Hiring technical people, take 2 – level 100

This is a planned follow-on to my first post on hiring.  In my first post, I talked about the general process I like to go through when hiring a new programmer.  Of course, you can bet that this is continually evolving based on what works and what doesn’t.  So far, this is working very well.

When hiring, you obviously want to ask all kinds of questions, but I have to admit, I agree with a popular mantra that many speak about, including Joel Spolsky:  “Smart people who get things done.”  Smarts isn’t everything.  Take me, for example.  I know so many people who are smarter than me, hands down, but I make up for it with drive and persistence. πŸ™‚   “Getting things done” isn’t everything either, because I’ve known my fair share of those people as well.  Sure, the system works (now), but with the “smart” in there, it could be a big jumbled mess that’s a maintenance nightmare.  I believe the two go together.

How the heck do I determine if the candidate is a good mix of the two?  Ha ha.  No easy answer there either.  I have to use my own experience to weight everything the candidate has to offer.  Some reference checks can help to determine the mix.  Some phone screen questions can contribute as well.  For me, I think the coding assignment can help determining the “smart” part.  I’m not fond of assignments like “create a Roman number converter” because that mostly tests procedural programming skills.  While there is value in that as well, I’ve preferred to ask them to do a little something with a technology that they have no experience in.  I leave it open-ended.  Using every available resource, this is downright easy for a smart person, and it should be because I need to respect their time.  It has the potential, though, of saving an interview for a candidate we wouldn’t hire.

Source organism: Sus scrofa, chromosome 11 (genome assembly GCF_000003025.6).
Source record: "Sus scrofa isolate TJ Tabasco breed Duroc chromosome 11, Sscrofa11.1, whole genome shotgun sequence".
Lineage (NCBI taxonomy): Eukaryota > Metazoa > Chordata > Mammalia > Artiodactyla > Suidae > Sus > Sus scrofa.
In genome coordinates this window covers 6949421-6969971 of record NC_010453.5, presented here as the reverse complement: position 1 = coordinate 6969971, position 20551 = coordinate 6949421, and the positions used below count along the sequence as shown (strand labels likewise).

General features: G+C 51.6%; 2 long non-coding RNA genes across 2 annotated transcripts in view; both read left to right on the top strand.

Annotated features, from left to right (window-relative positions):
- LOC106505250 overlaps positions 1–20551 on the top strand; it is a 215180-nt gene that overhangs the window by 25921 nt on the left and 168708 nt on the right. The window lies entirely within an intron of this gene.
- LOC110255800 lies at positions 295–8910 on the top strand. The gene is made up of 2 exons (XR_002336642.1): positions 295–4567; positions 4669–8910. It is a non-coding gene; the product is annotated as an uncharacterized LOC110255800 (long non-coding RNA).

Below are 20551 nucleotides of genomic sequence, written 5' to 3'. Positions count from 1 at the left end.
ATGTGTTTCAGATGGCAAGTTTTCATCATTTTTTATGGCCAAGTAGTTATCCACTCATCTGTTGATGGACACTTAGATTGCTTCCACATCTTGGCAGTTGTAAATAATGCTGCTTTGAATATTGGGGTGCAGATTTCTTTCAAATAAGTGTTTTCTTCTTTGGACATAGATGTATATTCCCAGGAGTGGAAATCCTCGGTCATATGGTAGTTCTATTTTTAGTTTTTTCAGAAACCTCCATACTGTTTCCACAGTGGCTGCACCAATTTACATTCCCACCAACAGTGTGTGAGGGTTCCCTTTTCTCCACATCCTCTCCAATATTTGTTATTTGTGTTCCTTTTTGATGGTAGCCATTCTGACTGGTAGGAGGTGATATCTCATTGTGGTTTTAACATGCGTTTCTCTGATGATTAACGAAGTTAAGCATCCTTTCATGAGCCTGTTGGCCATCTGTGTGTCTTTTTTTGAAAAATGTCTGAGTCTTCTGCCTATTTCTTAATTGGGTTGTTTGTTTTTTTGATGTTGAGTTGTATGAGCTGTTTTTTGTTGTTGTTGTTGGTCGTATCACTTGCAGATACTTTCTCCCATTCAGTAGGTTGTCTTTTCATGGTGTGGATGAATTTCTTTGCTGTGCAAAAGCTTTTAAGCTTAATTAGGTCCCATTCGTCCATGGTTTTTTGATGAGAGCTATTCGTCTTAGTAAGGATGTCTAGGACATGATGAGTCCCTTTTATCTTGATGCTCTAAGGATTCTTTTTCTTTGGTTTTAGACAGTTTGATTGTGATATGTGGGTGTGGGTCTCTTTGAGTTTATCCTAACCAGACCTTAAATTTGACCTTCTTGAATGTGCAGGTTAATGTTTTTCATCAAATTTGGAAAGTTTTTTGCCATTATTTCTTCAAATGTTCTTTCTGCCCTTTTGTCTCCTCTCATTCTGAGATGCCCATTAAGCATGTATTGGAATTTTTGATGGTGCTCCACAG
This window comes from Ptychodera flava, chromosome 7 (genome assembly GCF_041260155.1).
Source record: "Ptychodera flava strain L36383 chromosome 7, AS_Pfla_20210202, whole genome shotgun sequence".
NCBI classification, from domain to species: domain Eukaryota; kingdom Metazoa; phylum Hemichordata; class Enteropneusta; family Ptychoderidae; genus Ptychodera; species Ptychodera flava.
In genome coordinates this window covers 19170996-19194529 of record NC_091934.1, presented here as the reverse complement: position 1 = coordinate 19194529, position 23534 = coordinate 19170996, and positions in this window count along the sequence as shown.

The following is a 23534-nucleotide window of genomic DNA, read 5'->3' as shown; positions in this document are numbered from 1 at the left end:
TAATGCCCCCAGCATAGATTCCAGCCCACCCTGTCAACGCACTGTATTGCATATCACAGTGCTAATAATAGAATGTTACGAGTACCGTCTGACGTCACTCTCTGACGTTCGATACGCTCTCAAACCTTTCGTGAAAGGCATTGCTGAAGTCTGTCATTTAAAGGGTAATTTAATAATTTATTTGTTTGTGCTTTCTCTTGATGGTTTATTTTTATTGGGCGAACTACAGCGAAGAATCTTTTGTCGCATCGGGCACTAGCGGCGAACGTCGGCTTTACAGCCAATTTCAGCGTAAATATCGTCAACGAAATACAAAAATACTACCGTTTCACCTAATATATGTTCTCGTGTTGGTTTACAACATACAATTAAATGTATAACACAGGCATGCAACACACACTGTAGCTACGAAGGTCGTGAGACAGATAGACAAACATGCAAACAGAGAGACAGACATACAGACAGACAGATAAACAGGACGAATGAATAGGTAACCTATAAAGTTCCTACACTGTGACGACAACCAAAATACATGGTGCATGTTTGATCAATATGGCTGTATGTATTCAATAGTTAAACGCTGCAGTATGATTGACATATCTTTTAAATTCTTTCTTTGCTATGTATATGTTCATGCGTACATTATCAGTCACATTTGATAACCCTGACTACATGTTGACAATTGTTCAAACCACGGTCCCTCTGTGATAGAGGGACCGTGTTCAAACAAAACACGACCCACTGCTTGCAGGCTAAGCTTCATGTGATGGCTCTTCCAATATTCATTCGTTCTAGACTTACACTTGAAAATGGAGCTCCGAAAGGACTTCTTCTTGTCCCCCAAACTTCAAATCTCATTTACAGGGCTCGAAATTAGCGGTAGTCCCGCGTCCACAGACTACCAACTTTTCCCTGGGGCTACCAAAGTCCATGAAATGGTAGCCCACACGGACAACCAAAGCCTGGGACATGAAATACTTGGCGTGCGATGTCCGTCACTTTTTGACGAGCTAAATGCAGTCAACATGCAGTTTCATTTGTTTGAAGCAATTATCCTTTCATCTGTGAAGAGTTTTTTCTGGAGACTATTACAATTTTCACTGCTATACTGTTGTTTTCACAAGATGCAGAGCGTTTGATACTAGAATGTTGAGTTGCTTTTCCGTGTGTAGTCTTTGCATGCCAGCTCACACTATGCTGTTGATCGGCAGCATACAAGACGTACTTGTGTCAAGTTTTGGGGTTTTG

Getting things done:  I think questions can bring this out.  It seems like it almost a mentality of getting things done as opposed to talking about getting things done.  Stories of past projects can help with this factor.

What else is pertinent in a candidate I’m looking for?  Ignorance of something!  What?  Did I read that correctly?  Yes.  If there is something the candidate doesn’t know, he is human.  If the candidate is so well-versed in everything, then he’s kidding himself.  Very few people are like that, and they certainly don’t have to interview.  Real people don’t know things.  Real people are constantly learning.  Someone who is slow to admit ignorance might be hard to work with.  From personal experience, the more I learn the more I realize how much I have to learn.  Does that scare anyone else but me?  I hope so, but it’s real.  Remember the teenager syndrome?  Teenagers know everything!  In fact, they know little, but are foolish enough to think they know everything.  Wise folks reject this notion as time progresses.  I’m impressed with someone who can talk about the things he doesn’t know.  This shows me that he can recognize gaps in knowledge that need to be filled.

Continual learning is another biggie for me.  Someone who is constantly learning impresses me.  I ask what technical things the candidate is reading/studying.  Answers that include books, magazines, etc are all good.  Nowadays, podcasts are in that boat too.  If a candidate struggles and finally comes up with an article they ran across “last week”, I get suspicious and follow up on the topic.

There are so many different techniques to find good people, and there is no way I can know them all, but I continue to learn. πŸ™‚

[tags: hiring, technical, candidates, recruiting, interview, interviewing, managing, programmer]